We believe that there are lots of new technologies being developed by companies like Google and Apple. VPRO Backlight explores the innovative climate in Europe to find out what role the government and the private sector play in this role, it is also found out that who will finance development and who will be its beneficiary.
We are accustomed of seeing the new technology developed by smart, creative & professional people in companies like Apple or Google.
The Italian American economist Mariana Mazzukato has gone deep into the origin of new technology and found that governments have more influence than we think. Technologies, such as personal computers and smartphones, have changed every corner of society.
Figures like Apple co-founders Steve Jobs and Steve Wozniak are usually declared god-like innovators of these technologies. But the new documentary "Smart State" makes a completely different and much less popular argument.
While private sector executives such as Jobs and Wozniak should be credited for their keen foresight, aggressive marketing skills, and elegantly attractive packaging. Most of the advanced technology they used in their products was the result of public sector sweat and ingenuity. In the first moments of the film or documentary, the technology expert examines the inside of the smartphone.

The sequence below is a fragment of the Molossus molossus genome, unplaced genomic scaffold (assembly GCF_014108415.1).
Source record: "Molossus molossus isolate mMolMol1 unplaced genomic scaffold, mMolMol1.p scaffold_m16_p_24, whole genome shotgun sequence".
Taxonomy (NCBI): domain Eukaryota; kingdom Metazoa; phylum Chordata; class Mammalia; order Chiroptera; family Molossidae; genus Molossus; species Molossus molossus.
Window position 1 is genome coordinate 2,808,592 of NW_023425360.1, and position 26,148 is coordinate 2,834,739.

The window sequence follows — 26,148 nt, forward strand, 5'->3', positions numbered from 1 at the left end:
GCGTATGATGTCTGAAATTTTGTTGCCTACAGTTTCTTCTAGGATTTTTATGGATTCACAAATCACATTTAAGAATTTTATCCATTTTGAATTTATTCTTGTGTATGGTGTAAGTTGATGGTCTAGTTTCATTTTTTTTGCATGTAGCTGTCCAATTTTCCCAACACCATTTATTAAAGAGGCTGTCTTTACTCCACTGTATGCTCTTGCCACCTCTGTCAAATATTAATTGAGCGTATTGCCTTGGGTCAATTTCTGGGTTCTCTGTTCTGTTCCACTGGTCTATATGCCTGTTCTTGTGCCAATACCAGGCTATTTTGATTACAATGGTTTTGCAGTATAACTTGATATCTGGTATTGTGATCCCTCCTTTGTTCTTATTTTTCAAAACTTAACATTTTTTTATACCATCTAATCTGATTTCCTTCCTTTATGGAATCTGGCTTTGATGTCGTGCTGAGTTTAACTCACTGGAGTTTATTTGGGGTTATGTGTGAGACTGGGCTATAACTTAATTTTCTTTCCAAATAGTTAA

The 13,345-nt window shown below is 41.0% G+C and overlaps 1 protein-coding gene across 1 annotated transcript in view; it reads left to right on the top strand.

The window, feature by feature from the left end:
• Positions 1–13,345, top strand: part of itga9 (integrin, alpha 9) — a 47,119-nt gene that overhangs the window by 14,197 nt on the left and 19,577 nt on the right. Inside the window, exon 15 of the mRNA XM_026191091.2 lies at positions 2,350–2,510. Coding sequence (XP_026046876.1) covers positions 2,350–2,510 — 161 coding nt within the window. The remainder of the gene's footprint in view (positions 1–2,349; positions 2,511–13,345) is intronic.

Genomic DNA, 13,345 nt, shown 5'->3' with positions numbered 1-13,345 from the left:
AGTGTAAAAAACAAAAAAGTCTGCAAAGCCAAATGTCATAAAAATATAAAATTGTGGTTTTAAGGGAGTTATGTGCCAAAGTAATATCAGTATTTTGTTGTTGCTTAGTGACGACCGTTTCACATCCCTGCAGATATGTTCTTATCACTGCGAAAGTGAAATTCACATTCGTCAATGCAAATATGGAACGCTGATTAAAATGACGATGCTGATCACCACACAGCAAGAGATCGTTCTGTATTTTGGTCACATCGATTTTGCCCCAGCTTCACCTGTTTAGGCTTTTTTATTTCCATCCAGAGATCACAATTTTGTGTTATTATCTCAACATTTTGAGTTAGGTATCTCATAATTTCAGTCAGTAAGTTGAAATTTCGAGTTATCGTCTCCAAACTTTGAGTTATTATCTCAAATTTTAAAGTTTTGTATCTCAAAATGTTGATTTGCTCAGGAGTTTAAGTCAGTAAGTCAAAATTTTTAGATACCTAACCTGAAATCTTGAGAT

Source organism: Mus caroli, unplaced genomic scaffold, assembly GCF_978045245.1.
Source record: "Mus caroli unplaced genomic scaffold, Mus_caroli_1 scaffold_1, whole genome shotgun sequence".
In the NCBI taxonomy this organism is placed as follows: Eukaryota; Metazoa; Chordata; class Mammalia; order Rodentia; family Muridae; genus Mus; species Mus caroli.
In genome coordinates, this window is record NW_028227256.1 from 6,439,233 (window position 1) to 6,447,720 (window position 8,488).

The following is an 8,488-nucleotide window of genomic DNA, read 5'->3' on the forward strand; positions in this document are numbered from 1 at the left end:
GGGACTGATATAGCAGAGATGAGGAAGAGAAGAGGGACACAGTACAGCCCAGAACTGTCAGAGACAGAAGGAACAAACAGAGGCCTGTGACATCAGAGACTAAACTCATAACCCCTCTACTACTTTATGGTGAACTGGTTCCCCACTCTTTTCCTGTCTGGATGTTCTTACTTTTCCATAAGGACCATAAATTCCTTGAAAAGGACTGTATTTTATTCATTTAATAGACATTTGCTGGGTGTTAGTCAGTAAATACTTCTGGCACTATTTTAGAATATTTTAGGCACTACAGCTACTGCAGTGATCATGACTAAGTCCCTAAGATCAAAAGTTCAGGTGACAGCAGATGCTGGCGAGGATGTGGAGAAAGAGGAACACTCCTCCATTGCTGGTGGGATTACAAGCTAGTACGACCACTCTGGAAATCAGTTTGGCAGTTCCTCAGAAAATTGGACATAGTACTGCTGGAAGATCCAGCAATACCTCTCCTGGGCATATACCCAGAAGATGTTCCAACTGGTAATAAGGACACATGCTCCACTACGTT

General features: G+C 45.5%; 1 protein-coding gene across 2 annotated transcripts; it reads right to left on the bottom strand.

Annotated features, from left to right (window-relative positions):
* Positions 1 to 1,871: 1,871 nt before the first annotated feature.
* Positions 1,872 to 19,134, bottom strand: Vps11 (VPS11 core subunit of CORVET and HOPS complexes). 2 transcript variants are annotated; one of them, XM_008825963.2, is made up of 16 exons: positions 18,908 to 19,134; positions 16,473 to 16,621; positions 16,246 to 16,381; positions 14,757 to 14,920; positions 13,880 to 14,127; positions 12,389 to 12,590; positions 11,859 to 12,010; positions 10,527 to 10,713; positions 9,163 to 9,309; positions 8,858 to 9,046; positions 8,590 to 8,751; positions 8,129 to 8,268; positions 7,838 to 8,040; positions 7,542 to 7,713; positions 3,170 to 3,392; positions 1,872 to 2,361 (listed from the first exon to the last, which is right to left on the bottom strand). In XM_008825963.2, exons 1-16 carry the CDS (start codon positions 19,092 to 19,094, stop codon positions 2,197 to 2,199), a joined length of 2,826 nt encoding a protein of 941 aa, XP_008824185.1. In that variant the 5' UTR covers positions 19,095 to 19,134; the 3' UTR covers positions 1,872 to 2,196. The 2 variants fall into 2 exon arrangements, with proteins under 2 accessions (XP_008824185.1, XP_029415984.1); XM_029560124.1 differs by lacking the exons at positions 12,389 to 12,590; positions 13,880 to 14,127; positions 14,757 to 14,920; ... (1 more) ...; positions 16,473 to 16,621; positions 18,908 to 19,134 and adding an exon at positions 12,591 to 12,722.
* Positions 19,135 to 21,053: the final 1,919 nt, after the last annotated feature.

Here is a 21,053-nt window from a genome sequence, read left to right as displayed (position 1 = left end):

The origin of each working part becomes clear at every stage of its examination. The development of the phone camera was sponsored by the US Department of State and proved to be particularly useful in military situations. GPS technology was also included in it, and its invention goes back to the Cold War. Each of these technological capabilities, including Bluetooth, Internet, Wi-Fi, touch screen and voice activation, has found its roots in the public sector.
This documentary challenges the generally accepted view that the role of the public sector in creating new technologies is one of the sponsors and facilitators. In fact, in many of cases, the opposite was true.
One issue is that future government can continue to contribute to technological development if they have only costs, not benefits. A company like Apple is profiting from technologies jointly developed by governments, but like many other large companies, they are simply, paying taxes.
These are the central questions posed by the "Smart State". The private industry not only receives generous recognition for new technologies, but also the vast majority of revenues and the reduction of state taxes. After all, participants in the film's expert interview insist on a more co-existence between the private and public sectors, as well as what exists in Denmark.